Culture Clash between Monogamy and Polyandry

The culture of monogamy and the culture of polyamory1) frequently differ in profound assumptions on the way society functions. Some of the differences are2):

1. Religion

First and foremost, religion has a very different place in both cultures. The culture of monogamy is infused from top to bottom with the sacred, in personal, family, community and national life. Worship of God is frequent and assumed. The culture of polyamory tends to hide religion, even to suppress it in all things public. It worships God less and demands religion be private.

2. Freedom

The culture of monogamy views freedom as the freedom to be good: the culture of polyamory views freedom as having no constraints imposed on you. Thus, in the culture of monogamy, insight and intellect are paramount for knowing the good that has to be pursued, while, in the culture of polyamory, what is paramount is the will to do what one likes.

3. Metaphysics

In metaphysics, the culture of monogamy tends towards a belief in objective truth—that reality exists and can be known. The culture of polyamory, on the other hand, tends towards a relativist and an ideological understanding of truth—that reality results from an imposition of the will.

4. Morals

In morals, the culture of monogamy tends towards universal moral norms, while the culture of polyamory embraces moral relativism. The language of virtue sits well with the culture of monogamy but uncomfortably with the culture of polyamory.

5. Laws

The laws of the culture of monogamy protect by forbidding—outlawing—certain actions. The culture of polyamory protects by prescribing programs and ensuring outcomes.

Beyond its code of moral wrongs, the culture of monogamy leaves all goals and actions freely available to everyone. The polyamorous culture, having less of a code, constantly increases prescriptive and regulatory detail, telling people more and more how they must act.

The laws of the culture of monogamy are designed to protect one’s capacity to pursue legitimate goods of one’s choice (and they are myriad) but those of the culture of polyamory are designed to guarantee particular outcomes for everyone.

The constitutional state was the product of a monogamous culture; it could never have emerged from a culture of polyamory. The constitutional state assumes responsible citizens. The expanding social welfare state is the product of the culture of polyamory and is increasingly hostile to the culture of monogamy. It is created for less responsible citizens.

Regulations are minimal in the culture of monogamy because laws, stated clearly in the negative (“Thou shalt not”), require minimal regulatory interpretation. The culture of polyamory through programs and policies aimed at outcomes and safety nets, enumerates what must be done not only that which may not be permitted.

6. Behavioral Bureaucracy

The culture of monogamy, built on appetite constraint, has little need for a behavioral bureaucracy. The culture of polyamory, designed as a safety net not only for the unlucky but the unrestrained, increasingly relies on social welfare programs to rescue its adherents from the effects of its form of sexuality. Without its net, the culture of polyamory would collapse of its own weight and disorder.

7. Children

The culture of monogamy, by being child-oriented, is future-oriented and full of hope: the child is protected and the next generation, the future of the country, is the main focus of the society’s work. For the culture of polyamory, the present welfare of adults is its main focus.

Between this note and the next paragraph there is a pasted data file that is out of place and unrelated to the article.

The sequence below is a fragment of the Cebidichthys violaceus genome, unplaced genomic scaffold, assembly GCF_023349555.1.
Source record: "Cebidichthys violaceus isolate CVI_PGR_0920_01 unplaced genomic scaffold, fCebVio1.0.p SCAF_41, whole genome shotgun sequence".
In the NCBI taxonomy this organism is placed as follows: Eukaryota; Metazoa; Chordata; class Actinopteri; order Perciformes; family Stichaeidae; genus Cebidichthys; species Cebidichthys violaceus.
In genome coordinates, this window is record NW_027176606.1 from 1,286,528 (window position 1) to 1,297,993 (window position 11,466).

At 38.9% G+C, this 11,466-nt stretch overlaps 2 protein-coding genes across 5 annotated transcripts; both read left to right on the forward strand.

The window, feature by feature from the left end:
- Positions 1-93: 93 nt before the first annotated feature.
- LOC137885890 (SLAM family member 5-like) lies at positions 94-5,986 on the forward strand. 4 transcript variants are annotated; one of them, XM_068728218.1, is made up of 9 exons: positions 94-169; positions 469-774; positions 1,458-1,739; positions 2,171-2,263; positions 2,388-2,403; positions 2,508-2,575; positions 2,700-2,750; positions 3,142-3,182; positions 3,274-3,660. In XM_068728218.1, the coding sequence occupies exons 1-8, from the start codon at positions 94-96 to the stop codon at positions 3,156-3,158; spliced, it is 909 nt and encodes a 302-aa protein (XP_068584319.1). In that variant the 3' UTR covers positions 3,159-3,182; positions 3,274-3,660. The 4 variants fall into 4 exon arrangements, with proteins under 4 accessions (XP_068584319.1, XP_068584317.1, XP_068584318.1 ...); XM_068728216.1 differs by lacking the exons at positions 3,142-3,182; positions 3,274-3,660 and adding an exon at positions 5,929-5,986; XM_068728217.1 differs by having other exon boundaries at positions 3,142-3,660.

In the culture of monogamy all human life is sacred and protected, be it the pre-born, the handicapped, or the elderly. In the culture of polyamory, about one third of the pre-born are killed by their mothers, and the handicapped and elderly are unwelcome and increasingly vulnerable to early elimination.

8. Family

The culture of monogamy is built around the traditional, natural family for its protection. In the culture of polyamory, the traditional—natural—family is just one option among many and often considered a nuisance because of its claims to special difference and superior effectiveness.

9. Men

In the culture of monogamy, men are anchored in their families and tied to their children and wives, through the free and deliberate focus of their sexuality. In the culture of polyamory, which treasures sexual freedom or license, such sexual constraint by men or women is not expected nor is any attempt to foster such acceptable, for such would be the antithesis of the main project of the culture of polyamory: polymorphous sexuality whenever desired.

The culture of polyamory, contrary to the claims of radical feminists, aggressively fosters the male they most decry: the sexually and physically harassing, the abusing and abandoning male. Being the natural cost of its defining project, these and related dysfunctions justify and necessitate more safety nets.

In sum, in the culture of monogamy men not only are anchored, they are required to be so. In the culture of polyamory, women are the anchors while men can drift or be cast adrift, as desired, and they do so in very large numbers.

10. Gender Roles

In the culture of monogamy, gender roles are more differentiated, with women more fertile and likely to give more of their time to the tasks of motherhood, while the men are likely to be the sole or the main source of family income. The culture of polyamory is much more androgynous, its main focus being equality of outcomes for both men and women in the workplace and in the home.

The culture of polyamory cultivates strong girls (a good) but at the cost of weaker boys (not a good).

For the public purse, the culture of monogamy is inexpensive; the culture of polyamory is very expensive.

Polyamorous individuals hook up with multiple sexual partners throughout their lives.
This entry draws heavily from Culture Clash: Sexual Monogamy vs. Polyandry.